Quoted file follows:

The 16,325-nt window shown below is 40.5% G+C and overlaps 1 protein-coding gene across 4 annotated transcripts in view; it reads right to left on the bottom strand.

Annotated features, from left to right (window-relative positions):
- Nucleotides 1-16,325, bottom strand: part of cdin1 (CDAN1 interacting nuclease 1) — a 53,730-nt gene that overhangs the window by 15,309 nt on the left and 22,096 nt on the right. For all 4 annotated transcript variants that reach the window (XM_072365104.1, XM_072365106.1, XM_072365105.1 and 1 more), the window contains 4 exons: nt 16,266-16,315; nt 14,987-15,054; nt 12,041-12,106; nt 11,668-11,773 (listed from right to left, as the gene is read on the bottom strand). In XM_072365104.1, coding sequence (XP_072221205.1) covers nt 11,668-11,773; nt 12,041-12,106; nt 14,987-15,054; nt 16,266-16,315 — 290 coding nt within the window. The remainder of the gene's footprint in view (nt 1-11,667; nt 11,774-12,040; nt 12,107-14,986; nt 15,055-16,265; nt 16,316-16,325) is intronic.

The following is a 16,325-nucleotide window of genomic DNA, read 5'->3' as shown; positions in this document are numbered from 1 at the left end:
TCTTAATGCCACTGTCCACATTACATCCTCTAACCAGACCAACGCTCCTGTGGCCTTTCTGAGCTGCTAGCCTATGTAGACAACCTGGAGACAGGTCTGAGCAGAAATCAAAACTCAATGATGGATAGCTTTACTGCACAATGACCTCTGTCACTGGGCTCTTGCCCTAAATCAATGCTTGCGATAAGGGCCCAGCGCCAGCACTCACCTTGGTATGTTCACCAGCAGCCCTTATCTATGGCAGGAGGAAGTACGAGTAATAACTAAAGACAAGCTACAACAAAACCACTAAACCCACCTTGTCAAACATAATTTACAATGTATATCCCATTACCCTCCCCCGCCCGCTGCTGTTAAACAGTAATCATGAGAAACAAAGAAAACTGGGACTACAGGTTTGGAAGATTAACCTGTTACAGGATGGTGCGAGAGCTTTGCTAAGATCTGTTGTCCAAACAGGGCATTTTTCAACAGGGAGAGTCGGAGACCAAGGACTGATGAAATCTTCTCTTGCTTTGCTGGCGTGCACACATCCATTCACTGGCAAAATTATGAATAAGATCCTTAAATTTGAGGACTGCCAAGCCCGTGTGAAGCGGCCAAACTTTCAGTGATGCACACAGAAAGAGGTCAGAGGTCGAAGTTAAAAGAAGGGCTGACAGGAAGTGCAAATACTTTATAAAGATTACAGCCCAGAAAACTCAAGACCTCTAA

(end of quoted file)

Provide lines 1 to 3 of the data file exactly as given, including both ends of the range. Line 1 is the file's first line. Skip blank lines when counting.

The 16,325-nt window shown below is 40.5% G+C and overlaps 1 protein-coding gene across 4 annotated transcripts in view; it reads right to left on the bottom strand.

Annotated features, from left to right (window-relative positions):
- Nucleotides 1-16,325, bottom strand: part of cdin1 (CDAN1 interacting nuclease 1) — a 53,730-nt gene that overhangs the window by 15,309 nt on the left and 22,096 nt on the right. For all 4 annotated transcript variants that reach the window (XM_072365104.1, XM_072365106.1, XM_072365105.1 and 1 more), the window contains 4 exons: nt 16,266-16,315; nt 14,987-15,054; nt 12,041-12,106; nt 11,668-11,773 (listed from right to left, as the gene is read on the bottom strand). In XM_072365104.1, coding sequence (XP_072221205.1) covers nt 11,668-11,773; nt 12,041-12,106; nt 14,987-15,054; nt 16,266-16,315 — 290 coding nt within the window. The remainder of the gene's footprint in view (nt 1-11,667; nt 11,774-12,040; nt 12,107-14,986; nt 15,055-16,265; nt 16,316-16,325) is intronic.